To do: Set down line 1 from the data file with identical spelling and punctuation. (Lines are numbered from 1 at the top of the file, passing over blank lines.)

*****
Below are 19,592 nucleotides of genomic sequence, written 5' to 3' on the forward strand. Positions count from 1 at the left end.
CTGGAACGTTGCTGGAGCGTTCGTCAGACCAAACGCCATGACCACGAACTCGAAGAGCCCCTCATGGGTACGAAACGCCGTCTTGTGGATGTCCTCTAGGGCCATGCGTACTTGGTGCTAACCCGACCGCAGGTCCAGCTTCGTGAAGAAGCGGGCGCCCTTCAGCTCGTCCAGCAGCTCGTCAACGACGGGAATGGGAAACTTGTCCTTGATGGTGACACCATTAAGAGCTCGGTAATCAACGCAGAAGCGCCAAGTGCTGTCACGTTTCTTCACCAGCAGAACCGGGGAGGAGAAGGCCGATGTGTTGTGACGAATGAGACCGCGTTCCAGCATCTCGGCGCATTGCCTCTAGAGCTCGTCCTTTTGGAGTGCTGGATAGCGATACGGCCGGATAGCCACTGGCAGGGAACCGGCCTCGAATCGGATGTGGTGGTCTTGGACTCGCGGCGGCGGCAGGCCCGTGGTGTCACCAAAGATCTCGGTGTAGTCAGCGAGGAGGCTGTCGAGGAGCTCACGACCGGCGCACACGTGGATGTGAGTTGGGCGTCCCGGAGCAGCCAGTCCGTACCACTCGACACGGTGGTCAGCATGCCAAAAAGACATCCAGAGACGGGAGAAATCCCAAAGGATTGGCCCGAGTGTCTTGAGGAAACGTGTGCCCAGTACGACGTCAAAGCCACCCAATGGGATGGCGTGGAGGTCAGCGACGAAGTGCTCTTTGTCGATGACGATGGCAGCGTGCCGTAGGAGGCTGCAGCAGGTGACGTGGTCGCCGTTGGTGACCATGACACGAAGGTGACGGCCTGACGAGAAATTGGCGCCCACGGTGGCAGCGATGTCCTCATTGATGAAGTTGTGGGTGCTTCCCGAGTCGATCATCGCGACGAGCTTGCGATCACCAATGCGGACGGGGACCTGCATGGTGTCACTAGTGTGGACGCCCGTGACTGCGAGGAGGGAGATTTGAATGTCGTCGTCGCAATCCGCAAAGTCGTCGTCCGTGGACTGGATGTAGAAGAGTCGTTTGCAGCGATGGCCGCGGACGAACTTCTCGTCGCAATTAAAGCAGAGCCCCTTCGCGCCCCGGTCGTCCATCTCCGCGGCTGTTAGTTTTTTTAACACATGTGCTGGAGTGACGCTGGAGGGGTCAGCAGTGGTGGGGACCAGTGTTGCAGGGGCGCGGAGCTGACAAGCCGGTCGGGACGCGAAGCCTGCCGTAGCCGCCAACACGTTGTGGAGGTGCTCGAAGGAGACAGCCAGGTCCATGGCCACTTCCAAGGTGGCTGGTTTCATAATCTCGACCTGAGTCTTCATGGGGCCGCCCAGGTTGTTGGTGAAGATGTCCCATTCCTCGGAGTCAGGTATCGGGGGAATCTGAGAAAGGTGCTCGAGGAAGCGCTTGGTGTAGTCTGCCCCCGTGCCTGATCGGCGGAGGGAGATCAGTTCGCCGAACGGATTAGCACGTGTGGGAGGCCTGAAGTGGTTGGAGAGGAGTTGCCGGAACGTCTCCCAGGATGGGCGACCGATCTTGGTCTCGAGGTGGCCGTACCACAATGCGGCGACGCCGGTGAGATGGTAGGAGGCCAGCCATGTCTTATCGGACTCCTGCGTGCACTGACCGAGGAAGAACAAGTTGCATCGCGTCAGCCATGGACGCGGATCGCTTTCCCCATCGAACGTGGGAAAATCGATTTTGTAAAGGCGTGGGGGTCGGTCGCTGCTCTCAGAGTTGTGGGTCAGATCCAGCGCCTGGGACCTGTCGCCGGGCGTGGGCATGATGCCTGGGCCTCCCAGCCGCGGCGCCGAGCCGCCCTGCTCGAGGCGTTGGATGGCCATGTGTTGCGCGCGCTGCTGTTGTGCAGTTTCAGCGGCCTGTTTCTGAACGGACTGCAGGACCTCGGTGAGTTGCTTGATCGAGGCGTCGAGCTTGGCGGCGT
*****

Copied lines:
Below are 19,592 nucleotides of genomic sequence, written 5' to 3' on the forward strand. Positions count from 1 at the left end.